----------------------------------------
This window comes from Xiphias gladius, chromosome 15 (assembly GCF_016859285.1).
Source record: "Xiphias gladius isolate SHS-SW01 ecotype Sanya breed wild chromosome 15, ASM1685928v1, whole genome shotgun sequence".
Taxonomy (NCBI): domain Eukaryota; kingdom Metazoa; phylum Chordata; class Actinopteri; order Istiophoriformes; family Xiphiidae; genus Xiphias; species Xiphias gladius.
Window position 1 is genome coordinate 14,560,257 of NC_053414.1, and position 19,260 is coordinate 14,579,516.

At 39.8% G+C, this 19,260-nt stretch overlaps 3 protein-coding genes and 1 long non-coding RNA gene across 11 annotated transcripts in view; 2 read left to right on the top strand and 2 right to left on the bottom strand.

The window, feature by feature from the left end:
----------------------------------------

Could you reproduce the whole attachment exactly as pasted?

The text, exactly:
This window comes from Xiphias gladius, chromosome 15 (assembly GCF_016859285.1).
Source record: "Xiphias gladius isolate SHS-SW01 ecotype Sanya breed wild chromosome 15, ASM1685928v1, whole genome shotgun sequence".
Taxonomy (NCBI): domain Eukaryota; kingdom Metazoa; phylum Chordata; class Actinopteri; order Istiophoriformes; family Xiphiidae; genus Xiphias; species Xiphias gladius.
Window position 1 is genome coordinate 14,560,257 of NC_053414.1, and position 19,260 is coordinate 14,579,516.

At 39.8% G+C, this 19,260-nt stretch overlaps 3 protein-coding genes and 1 long non-coding RNA gene across 11 annotated transcripts in view; 2 read left to right on the top strand and 2 right to left on the bottom strand.

The window, feature by feature from the left end: